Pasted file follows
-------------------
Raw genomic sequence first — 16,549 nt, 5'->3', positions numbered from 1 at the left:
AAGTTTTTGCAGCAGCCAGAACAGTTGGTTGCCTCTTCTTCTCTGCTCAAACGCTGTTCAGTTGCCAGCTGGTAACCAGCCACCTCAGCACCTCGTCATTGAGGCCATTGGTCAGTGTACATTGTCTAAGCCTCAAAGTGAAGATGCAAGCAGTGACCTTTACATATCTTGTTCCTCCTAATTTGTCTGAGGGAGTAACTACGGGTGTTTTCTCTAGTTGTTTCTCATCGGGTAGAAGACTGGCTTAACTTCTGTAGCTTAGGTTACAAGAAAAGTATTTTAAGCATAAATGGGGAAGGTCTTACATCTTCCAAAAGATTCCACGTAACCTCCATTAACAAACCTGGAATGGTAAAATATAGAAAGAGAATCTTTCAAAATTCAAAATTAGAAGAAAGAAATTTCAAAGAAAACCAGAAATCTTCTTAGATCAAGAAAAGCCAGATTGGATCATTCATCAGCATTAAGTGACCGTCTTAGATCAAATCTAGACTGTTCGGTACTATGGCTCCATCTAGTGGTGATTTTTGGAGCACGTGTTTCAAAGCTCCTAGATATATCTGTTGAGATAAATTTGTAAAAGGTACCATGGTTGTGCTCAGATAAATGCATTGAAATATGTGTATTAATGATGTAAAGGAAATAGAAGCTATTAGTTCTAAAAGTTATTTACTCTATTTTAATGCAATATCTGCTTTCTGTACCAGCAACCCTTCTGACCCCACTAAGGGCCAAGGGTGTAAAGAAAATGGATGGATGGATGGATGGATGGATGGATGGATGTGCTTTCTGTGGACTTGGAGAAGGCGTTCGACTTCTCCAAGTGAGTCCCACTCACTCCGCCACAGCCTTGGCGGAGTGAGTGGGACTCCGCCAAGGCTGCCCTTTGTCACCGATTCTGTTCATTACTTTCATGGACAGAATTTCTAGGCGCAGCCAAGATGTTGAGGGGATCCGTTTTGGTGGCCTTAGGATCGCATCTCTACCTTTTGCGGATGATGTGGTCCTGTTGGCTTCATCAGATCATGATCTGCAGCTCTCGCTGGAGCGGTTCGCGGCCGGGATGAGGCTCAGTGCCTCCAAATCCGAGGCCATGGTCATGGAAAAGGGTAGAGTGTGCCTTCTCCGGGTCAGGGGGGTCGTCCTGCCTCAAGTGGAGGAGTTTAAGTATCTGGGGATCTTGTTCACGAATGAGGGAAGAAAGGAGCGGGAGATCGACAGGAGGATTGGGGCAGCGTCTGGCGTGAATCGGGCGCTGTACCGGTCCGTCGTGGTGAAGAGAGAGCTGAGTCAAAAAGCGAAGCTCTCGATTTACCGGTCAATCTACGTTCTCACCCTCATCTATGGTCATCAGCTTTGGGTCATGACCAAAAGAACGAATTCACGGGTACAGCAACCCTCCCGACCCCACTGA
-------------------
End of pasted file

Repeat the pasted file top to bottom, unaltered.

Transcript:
Raw genomic sequence first — 16,549 nt, 5'->3', positions numbered from 1 at the left:
AAGTTTTTGCAGCAGCCAGAACAGTTGGTTGCCTCTTCTTCTCTGCTCAAACGCTGTTCAGTTGCCAGCTGGTAACCAGCCACCTCAGCACCTCGTCATTGAGGCCATTGGTCAGTGTACATTGTCTAAGCCTCAAAGTGAAGATGCAAGCAGTGACCTTTACATATCTTGTTCCTCCTAATTTGTCTGAGGGAGTAACTACGGGTGTTTTCTCTAGTTGTTTCTCATCGGGTAGAAGACTGGCTTAACTTCTGTAGCTTAGGTTACAAGAAAAGTATTTTAAGCATAAATGGGGAAGGTCTTACATCTTCCAAAAGATTCCACGTAACCTCCATTAACAAACCTGGAATGGTAAAATATAGAAAGAGAATCTTTCAAAATTCAAAATTAGAAGAAAGAAATTTCAAAGAAAACCAGAAATCTTCTTAGATCAAGAAAAGCCAGATTGGATCATTCATCAGCATTAAGTGACCGTCTTAGATCAAATCTAGACTGTTCGGTACTATGGCTCCATCTAGTGGTGATTTTTGGAGCACGTGTTTCAAAGCTCCTAGATATATCTGTTGAGATAAATTTGTAAAAGGTACCATGGTTGTGCTCAGATAAATGCATTGAAATATGTGTATTAATGATGTAAAGGAAATAGAAGCTATTAGTTCTAAAAGTTATTTACTCTATTTTAATGCAATATCTGCTTTCTGTACCAGCAACCCTTCTGACCCCACTAAGGGCCAAGGGTGTAAAGAAAATGGATGGATGGATGGATGGATGGATGGATGGATGTGCTTTCTGTGGACTTGGAGAAGGCGTTCGACTTCTCCAAGTGAGTCCCACTCACTCCGCCACAGCCTTGGCGGAGTGAGTGGGACTCCGCCAAGGCTGCCCTTTGTCACCGATTCTGTTCATTACTTTCATGGACAGAATTTCTAGGCGCAGCCAAGATGTTGAGGGGATCCGTTTTGGTGGCCTTAGGATCGCATCTCTACCTTTTGCGGATGATGTGGTCCTGTTGGCTTCATCAGATCATGATCTGCAGCTCTCGCTGGAGCGGTTCGCGGCCGGGATGAGGCTCAGTGCCTCCAAATCCGAGGCCATGGTCATGGAAAAGGGTAGAGTGTGCCTTCTCCGGGTCAGGGGGGTCGTCCTGCCTCAAGTGGAGGAGTTTAAGTATCTGGGGATCTTGTTCACGAATGAGGGAAGAAAGGAGCGGGAGATCGACAGGAGGATTGGGGCAGCGTCTGGCGTGAATCGGGCGCTGTACCGGTCCGTCGTGGTGAAGAGAGAGCTGAGTCAAAAAGCGAAGCTCTCGATTTACCGGTCAATCTACGTTCTCACCCTCATCTATGGTCATCAGCTTTGGGTCATGACCAAAAGAACGAATTCACGGGTACAGCAACCCTCCCGACCCCACTGA